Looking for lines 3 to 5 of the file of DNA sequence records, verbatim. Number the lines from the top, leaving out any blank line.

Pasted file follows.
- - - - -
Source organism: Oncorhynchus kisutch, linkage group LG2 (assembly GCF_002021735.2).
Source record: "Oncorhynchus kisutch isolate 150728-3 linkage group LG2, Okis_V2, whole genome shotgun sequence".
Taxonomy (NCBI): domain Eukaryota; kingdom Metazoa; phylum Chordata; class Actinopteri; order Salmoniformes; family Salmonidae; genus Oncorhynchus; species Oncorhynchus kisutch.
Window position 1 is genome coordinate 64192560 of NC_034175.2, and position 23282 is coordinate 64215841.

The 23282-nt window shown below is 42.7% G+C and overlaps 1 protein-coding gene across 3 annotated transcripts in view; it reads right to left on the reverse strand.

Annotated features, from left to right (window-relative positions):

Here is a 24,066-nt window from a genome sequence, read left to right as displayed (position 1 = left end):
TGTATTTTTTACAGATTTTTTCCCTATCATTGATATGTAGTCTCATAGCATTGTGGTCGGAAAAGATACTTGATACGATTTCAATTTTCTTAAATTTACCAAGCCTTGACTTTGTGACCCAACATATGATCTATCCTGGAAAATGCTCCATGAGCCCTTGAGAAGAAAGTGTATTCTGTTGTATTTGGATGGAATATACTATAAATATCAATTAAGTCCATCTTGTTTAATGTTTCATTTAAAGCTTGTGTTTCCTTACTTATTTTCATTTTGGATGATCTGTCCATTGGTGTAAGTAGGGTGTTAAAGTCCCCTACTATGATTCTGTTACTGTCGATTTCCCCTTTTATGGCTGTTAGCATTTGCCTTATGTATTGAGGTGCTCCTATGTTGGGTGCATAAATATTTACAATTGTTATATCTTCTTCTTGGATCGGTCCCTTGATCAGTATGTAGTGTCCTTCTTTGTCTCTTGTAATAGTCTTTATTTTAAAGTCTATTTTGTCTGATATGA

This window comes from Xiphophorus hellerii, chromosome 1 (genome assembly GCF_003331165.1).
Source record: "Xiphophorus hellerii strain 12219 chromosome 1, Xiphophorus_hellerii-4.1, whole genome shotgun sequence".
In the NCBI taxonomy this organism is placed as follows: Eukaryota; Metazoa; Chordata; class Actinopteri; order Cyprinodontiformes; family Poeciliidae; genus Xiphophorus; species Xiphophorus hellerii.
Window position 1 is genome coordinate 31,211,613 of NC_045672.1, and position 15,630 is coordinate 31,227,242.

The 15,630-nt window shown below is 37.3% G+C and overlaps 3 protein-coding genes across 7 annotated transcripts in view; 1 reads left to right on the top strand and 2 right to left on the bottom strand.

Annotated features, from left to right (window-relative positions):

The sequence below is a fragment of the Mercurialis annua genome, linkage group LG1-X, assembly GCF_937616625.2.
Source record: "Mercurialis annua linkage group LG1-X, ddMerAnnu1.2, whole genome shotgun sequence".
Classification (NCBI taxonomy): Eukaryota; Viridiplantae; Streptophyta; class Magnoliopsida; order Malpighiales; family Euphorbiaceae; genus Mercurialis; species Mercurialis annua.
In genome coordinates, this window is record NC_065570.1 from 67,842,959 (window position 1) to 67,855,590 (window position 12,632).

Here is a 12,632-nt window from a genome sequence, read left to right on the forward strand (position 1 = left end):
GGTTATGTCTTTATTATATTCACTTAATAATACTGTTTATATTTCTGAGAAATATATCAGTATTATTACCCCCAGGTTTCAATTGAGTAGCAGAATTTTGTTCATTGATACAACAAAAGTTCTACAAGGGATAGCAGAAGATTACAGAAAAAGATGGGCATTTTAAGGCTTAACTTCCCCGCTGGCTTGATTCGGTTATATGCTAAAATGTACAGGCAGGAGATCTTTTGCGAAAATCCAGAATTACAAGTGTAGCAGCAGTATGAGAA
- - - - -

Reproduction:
Taxonomy (NCBI): domain Eukaryota; kingdom Metazoa; phylum Chordata; class Actinopteri; order Salmoniformes; family Salmonidae; genus Oncorhynchus; species Oncorhynchus kisutch.
Window position 1 is genome coordinate 64192560 of NC_034175.2, and position 23282 is coordinate 64215841.

The 23282-nt window shown below is 42.7% G+C and overlaps 1 protein-coding gene across 3 annotated transcripts in view; it reads right to left on the reverse strand.